Many student loan borrowers’ grace periods will end this month, putting their loans in repayment. To help them start on the right foot, Aaron Weber sat down with Alexander, a counseling specialist with Salt™, to discuss three common sources of repayment confusion: income-based repayment, Public Service Loan Forgiveness, and Teacher Loan Forgiveness. Here’s what he has to say.
Sometimes, when I mention IBR or Pay As You Earn, people tell me they don’t have enough income to make payments based on it. They don’t realize that a payment can go as low as $0 for some people. Yeah, I know—$0 doesn’t seem like a payment. But zero is a number, and you can potentially qualify for a payment that low.
The whole idea behind these plans is to provide a payment that’s reasonable for the amount you make. So, for some people who are unemployed or on a fixed income, that amount is $0. Because of this, IBR can often be better than postponing payments with deferment. With deferment, you just delay. With IBR, you could have a payment customized to your situation. Plus, IBR forgives your loans after 25 years of eligible payments (10 years, if you work in public service), and $0 payments count toward that total.
Teacher Loan Forgiveness
This one is tricky—but it’s still a valuable option for some borrowers.
You don’t just become eligible for this program this by teaching. You have to be a “new borrower” on or after October 1, 1998, and you have to teach full time for 5 years in a row in a low-income school. People get tripped up by that. If you stop for a year, or if you change school districts, you can lose eligibility.
The amount you’re eligible for depends on what you teach, which can add another layer of confusion. However, with a little research, you can take advantage of this program.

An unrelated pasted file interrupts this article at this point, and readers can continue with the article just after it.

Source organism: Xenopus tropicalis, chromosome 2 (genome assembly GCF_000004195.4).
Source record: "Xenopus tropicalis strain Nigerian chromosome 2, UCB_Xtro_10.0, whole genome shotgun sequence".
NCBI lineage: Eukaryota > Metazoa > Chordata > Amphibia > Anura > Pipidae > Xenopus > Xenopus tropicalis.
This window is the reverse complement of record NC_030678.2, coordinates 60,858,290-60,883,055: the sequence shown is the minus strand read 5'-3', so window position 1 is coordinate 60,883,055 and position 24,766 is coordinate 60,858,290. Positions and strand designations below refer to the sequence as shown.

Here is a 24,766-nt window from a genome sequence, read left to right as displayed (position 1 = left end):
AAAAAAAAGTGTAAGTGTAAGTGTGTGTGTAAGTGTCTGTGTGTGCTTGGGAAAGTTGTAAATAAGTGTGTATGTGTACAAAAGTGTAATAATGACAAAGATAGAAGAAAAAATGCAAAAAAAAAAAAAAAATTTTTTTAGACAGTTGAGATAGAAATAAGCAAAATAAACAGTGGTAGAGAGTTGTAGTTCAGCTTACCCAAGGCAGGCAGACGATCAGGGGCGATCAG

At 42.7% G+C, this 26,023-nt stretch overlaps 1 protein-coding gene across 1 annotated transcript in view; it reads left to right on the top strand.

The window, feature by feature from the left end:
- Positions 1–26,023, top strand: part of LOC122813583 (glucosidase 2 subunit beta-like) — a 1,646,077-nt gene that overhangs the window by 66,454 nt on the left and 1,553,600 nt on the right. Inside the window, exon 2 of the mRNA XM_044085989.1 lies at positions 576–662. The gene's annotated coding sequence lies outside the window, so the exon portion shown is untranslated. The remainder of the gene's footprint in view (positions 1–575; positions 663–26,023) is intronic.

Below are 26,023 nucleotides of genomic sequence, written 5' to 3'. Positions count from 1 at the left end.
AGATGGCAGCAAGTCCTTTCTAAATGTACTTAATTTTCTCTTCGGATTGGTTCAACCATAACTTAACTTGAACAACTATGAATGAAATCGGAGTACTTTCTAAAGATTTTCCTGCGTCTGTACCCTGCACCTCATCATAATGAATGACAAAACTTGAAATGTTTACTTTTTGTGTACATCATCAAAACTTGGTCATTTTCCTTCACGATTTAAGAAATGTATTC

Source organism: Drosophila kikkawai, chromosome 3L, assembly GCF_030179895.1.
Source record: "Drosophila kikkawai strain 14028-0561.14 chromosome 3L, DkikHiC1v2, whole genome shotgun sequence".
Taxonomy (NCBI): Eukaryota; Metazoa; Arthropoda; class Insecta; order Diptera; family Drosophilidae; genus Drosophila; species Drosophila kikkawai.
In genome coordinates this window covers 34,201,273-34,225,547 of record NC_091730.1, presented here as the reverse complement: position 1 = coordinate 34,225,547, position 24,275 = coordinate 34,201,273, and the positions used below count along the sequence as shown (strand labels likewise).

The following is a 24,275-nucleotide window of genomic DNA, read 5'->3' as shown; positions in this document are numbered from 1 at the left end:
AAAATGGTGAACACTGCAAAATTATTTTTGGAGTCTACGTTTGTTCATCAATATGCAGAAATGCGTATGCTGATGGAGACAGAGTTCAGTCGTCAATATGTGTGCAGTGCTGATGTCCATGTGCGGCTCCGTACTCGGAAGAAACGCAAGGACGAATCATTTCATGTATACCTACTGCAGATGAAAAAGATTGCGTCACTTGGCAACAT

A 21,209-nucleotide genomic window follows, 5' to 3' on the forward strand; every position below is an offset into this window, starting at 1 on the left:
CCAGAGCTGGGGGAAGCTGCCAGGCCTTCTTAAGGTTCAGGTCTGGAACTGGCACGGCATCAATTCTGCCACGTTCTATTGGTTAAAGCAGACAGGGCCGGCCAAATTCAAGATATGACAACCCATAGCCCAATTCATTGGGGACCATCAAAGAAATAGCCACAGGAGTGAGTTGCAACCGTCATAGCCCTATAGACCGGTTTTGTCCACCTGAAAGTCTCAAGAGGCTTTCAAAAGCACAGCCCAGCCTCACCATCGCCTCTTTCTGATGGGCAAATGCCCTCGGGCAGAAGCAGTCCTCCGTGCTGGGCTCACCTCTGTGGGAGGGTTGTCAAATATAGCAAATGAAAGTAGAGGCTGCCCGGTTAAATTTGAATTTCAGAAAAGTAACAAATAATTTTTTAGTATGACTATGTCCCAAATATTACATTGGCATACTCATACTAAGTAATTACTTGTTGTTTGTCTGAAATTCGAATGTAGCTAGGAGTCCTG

Public Service Loan Forgiveness
There are several things that trip people up with PSLF. First, you have to work in a qualifying job—but the requirement is based on your employer, not the job itself. Similar jobs for different employers might not count. For example, a nurse at a for-profit hospital isn’t eligible, but a nurse at a nonprofit hospital is. They both took the same classes and both help sick people, but because of their employer’s tax status, the benefit is different.
Second, you have to make 10 years of qualifying payments. Of course, 10 years is how long it takes to pay your loans off entirely under the standard repayment plan. So, you pretty much need to switch to income-based repayment or Pay As You Earn repayment plan to fully benefit from this program. Even so, if you’re in public service but making pretty good money, you probably won’t get much money forgiven.
Then, there’s the question of which 10 years count. I recently spoke to someone who graduated in 2003 and wanted to know whether he could get PSLF since he’d been in repayment for 10 years. Unfortunately, no payments before 2007 count for PSLF. Also, if you consolidate at any point, it restarts the 10-year clock.
It turns out that this guy consolidated in 2007 specifically to become eligible for PSLF, so he didn’t lose much time for that. But he still won’t get anything forgiven until 2017. He’s on income-based repayment, and will probably get a couple thousand dollars of this benefit when all is said and done. It’s not like he got his college education for free—but a couple grand is nothing to sneeze at!